The three Democratic Party candidates for two open seats on the Princeton Council in the July 7 Democratic Party primary, as well as the only Democratic Party candidate for mayor, said they are not going to accept campaign contributions.
Instead, the campaigns of incumbent Princeton Council members David Cohen and Leticia Fraga and challenger Dina Shaw, along with mayoral candidate Mark Freda, have asked would-be donors to give money to Princeton charities.
Freda is running unopposed for the Democratic Party nomination for mayor, but a three-way race among Cohen, Fraga and Shaw has shaped up for the nomination for the two Princeton Council seats in the Democratic Party primary.
Citing the impact of COVID-19 on residents and businesses alike, the campaigns of Cohen, Fraga and Freda agreed in a joint statement that the money would be better spent if it were given to the Coronavirus Emergency Relief Fund, which can be reached through the Princeton Children’s Fund, Inc. at www.princetonchildrensfund.org.
The Coronavirus Emergency Relief Fund is a joint effort of Princeton Human Services, Princeton Community Housing, the Princeton Senior Resource Center, Housing Initiatives of Princeton and the Princeton Children’s Fund.
“In light of the economic challenges accompanying the struggle to control the spread of COVID-19, with many residents out of work and local businesses shuttered or operating on a shoestring, it strikes us as insensitive to continue political fundraising and campaign expenditures on lawn signs, mailings and paid advertisements as though nothing out of the ordinary was going on,” Cohen said, speaking on behalf of his own campaign and those of Fraga and Freda.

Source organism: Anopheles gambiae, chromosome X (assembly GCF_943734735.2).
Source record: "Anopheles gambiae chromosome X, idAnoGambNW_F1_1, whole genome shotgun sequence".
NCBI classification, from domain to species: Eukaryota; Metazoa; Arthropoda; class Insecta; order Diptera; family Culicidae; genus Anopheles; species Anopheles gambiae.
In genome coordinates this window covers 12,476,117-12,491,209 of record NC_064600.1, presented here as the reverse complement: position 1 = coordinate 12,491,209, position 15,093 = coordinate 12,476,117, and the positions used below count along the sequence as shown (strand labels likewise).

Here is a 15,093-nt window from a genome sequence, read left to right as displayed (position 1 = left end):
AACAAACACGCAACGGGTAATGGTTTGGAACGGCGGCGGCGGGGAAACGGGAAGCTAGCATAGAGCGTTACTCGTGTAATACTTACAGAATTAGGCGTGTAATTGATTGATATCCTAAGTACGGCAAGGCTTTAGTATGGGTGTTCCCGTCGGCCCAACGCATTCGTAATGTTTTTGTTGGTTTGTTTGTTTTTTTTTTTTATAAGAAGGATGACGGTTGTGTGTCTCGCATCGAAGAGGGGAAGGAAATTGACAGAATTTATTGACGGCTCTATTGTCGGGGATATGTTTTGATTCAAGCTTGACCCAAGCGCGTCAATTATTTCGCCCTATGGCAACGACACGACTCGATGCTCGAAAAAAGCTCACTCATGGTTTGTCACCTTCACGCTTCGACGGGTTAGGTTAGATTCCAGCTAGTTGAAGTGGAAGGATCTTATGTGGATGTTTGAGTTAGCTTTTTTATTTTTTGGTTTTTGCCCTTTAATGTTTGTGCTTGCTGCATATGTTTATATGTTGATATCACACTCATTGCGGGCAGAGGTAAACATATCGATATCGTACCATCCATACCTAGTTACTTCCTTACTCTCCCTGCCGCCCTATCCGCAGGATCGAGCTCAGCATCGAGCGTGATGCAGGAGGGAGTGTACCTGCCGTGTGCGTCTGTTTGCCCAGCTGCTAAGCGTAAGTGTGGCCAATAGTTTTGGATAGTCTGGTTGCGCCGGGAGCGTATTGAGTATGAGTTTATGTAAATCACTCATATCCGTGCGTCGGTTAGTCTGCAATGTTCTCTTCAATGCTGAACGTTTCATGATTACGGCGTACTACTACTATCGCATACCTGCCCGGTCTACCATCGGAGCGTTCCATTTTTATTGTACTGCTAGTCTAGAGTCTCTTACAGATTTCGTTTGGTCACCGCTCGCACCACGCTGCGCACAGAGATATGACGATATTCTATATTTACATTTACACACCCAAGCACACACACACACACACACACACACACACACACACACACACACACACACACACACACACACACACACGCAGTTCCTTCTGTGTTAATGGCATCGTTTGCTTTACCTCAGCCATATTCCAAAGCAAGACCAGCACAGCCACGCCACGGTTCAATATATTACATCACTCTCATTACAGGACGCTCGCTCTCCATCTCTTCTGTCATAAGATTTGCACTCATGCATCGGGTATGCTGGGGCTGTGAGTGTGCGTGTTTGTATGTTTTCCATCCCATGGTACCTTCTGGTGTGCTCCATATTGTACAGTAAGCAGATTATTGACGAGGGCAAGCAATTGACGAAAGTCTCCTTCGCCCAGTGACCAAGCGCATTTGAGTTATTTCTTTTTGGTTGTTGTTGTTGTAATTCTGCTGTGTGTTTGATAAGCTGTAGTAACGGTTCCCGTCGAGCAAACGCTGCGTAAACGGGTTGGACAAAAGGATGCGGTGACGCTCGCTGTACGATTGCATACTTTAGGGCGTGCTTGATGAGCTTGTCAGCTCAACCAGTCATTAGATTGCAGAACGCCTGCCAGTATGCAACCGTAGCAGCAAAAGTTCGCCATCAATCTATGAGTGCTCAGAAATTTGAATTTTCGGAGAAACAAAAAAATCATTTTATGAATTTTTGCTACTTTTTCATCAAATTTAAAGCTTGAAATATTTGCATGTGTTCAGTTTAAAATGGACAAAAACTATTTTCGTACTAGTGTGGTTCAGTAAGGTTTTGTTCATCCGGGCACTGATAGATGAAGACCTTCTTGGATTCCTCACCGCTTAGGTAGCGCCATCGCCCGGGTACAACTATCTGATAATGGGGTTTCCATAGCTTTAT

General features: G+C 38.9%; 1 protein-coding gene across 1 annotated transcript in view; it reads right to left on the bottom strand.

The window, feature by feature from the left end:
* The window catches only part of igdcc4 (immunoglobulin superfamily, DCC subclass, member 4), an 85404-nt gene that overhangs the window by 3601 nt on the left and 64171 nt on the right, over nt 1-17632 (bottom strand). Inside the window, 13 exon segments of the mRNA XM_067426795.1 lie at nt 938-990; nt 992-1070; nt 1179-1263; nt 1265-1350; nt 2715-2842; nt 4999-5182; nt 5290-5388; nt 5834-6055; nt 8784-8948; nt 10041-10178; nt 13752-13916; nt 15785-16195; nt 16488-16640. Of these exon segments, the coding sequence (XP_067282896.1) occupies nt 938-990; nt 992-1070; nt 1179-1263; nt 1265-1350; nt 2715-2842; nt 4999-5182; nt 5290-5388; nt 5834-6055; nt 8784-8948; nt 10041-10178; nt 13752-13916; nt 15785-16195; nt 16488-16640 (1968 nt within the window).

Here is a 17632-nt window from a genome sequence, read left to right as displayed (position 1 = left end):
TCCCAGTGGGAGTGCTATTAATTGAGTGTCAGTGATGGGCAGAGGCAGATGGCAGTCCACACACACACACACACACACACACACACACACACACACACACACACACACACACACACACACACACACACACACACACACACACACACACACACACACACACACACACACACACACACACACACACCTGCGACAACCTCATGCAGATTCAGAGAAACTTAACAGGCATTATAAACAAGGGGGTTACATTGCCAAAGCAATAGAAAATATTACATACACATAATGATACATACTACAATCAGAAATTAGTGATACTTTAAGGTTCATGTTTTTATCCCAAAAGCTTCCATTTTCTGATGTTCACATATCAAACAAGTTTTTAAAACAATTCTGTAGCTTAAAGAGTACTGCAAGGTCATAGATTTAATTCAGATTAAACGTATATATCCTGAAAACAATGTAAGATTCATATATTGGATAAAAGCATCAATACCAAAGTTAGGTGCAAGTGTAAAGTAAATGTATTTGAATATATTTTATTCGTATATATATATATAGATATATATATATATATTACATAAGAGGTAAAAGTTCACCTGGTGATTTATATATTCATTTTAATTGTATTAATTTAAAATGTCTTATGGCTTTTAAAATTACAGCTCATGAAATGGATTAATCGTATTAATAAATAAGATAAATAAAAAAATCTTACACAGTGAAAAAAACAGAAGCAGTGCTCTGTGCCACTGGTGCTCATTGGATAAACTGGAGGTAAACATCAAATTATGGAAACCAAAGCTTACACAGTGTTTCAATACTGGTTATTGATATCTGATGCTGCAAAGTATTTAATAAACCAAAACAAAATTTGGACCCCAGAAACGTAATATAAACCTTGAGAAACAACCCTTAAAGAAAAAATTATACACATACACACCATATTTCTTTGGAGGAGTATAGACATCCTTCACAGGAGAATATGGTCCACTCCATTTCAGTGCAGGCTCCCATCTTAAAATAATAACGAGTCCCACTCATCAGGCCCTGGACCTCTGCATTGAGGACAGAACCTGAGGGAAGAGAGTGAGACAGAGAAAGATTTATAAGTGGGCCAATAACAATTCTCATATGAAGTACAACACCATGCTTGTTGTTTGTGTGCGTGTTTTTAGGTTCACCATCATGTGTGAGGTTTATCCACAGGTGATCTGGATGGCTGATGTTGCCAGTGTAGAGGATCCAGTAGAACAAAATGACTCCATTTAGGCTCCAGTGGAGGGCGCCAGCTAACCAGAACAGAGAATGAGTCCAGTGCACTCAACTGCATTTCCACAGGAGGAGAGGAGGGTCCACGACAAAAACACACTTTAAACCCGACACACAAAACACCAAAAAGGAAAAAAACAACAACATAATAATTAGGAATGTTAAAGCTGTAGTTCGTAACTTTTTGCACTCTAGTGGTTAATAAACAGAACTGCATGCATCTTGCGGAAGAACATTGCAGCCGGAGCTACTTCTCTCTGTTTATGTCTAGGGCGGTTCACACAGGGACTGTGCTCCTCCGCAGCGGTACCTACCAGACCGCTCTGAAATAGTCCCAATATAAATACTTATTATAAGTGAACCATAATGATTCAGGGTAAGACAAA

The money that donors would have given to the three campaigns could be better spent by aiding residents who are struggling with adversity, Cohen said. That’s why Cohen, Fraga and Freda are urging their supporters to donate to charity.
Besides the Coronavirus Emergency Relief Fund, they suggested that donors could give money to the Princeton Area Community Foundation, which has created a fund to support non-profit groups that have been impacted by pandemic.
Fraga said she has not conducted any fundraisers and has not accepted any contributions, nor does she intend to do so. “It does not feel right” to be campaigning at all, given the current health and economic crises, she said.
Cohen said he is not soliciting campaign contributions – but if he were to receive any campaign contributions, he would pass them on to one of the charities that he, Fraga and Freda are trying to promote.
Freda posted a statement on his campaign website, www.markfredaformayor.com, which said,” A number of you have asked me about supporting our fellow residents that need food and/or financial assistance. I suggest you consider donating to local charities addressing these needs instead of donating to my campaign at this time. I will continue to campaign on social media and be available in person or by email.”
While Cohen, Fraga and Freda have said they will not put up campaign lawn signs, but instead use social media and other, unpaid COVID-19 safe means to reach out to voters, Shaw intends to place campaign signs on supporters’ lawns.
Shaw, who is self-funding her campaign, said the lawn signs were locally designed and purchased in February – before the outbreak of COVID-19. She also is going to reach out to voters through sponsored Facebook posts and advertisements in local media.
Early in the campaign, Shaw received unsolicited donations from friends who wanted to contribute to her campaign, which is self-funded. Subsequent inquiries that she has received about campaign donations have been directed to local Princeton organizations.